Manufacturing Cinderella to be the belle of the economic ball – EEF/BDO survey

cindersBritain’s manufacturing sector, for so long the Cinderella of the economy, will grow faster than the all other sectors put together next year, says a survey published today by the manufacturers’ organisation EEF and the business advice and accountancy firm BDO.

Following the survey, which showed manufacturing output heading higher in the final months of this year, EEF is forecasting that the sector will grow by 2.7% in 2014 compared to 2.4% for the economy overall. The improved performance during 2013 has also resulted in EEF revising its forecasts for this year, showing manufacturing contracting by just 0.1% and the economy growing overall by 1.4%

However, EEF warned that the risks to a strong, sustained recovery remained evident with both output and orders balances down on expectations from the previous quarter and with the export picture in particular looking more uncertain than in previous quarters.

Commenting, EEF chief economist, Lee Hopley, said: “Over the course of the year we have seen a definite turnaround in prospects for manufacturing and this looks set to continue into next year. This increased confidence is evident in companies looking to increase their headcount and, most importantly for balanced growth, step up their investment.”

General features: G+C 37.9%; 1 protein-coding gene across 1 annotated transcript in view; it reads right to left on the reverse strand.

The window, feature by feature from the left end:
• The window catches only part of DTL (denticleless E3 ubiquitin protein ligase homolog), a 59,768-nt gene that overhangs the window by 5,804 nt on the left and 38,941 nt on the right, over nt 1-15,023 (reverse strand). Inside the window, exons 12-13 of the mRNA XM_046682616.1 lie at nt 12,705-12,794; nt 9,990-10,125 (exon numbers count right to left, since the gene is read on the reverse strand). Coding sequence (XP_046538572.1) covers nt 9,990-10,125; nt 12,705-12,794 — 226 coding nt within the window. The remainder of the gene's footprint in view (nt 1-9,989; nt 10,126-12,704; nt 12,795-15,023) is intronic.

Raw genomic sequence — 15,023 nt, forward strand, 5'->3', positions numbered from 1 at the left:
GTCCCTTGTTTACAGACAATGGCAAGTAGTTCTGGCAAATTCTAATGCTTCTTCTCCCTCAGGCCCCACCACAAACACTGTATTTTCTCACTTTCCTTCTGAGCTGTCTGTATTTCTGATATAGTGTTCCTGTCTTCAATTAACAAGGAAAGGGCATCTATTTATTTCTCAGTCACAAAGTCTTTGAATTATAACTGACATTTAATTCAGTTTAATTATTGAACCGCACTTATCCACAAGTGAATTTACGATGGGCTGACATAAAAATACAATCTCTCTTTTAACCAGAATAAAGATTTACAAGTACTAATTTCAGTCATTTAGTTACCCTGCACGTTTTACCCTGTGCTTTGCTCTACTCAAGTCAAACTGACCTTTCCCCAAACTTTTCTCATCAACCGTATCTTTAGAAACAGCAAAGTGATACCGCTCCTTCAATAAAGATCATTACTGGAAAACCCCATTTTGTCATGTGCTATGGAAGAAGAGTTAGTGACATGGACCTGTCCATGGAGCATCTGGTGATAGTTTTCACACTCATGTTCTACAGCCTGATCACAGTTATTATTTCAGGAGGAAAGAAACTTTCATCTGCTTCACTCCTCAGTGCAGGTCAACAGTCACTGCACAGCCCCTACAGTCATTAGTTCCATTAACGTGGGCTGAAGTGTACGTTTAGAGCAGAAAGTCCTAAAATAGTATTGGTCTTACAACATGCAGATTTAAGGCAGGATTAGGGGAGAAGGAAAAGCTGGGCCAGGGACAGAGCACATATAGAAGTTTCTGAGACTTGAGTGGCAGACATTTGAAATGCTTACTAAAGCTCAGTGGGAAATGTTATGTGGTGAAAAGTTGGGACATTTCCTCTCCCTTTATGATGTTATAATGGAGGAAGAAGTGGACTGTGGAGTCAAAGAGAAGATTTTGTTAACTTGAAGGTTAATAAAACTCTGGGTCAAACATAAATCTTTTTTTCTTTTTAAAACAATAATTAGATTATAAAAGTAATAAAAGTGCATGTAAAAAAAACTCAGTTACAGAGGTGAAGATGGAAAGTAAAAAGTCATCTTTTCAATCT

Tom Lawton, head of manufacturing at BDO, said that international markets held the key to a fully-fledged and meaningful improvement for UK manufacturing and these markets remained “frustratingly fragile”. He went on: “We haven’t missed the boat yet, but companies need to stand ready and be supported by an accessible, government-backed export framework in order to take full advantage of the recovery on the continent and beyond once it starts.”

Copyright Ken Hurst 2013


About Ken Hurst

Ken Hurst began his career as a journalist in London over 30 years ago, working on a range of publications before moving on to weekly newspaper production in the newly-independent Zambia of the 1970s. He returned to the UK where his work included spells on newspapers and magazines, before moving to head up Norwich Union’s corporate affairs division. In the 1990s he moved on to freelance, co-own and publish the B2B audio magazine Sound and front the BBC radio Yesterday’s Papers programme. There followed six years as Business Editor at Britain’s biggest selling regional daily newspaper, The Eastern Daily Press, where he led an award-winning team and for whom he still writes a weekly socio/political comment column. Subsequently, he was Group Editorial Director at CBM, responsible for its UK and US magazine output – including The Manufacturer magazine – research-driven industry reports and live events content. Currently he is Contributing Editor at Works Management magazine publisher Findlay Media and Chairman of the consumer publishing house TNT Multimedia Ltd. He is a Fellow of the Royal Society of Arts and of the British Association of Communicators in Business.
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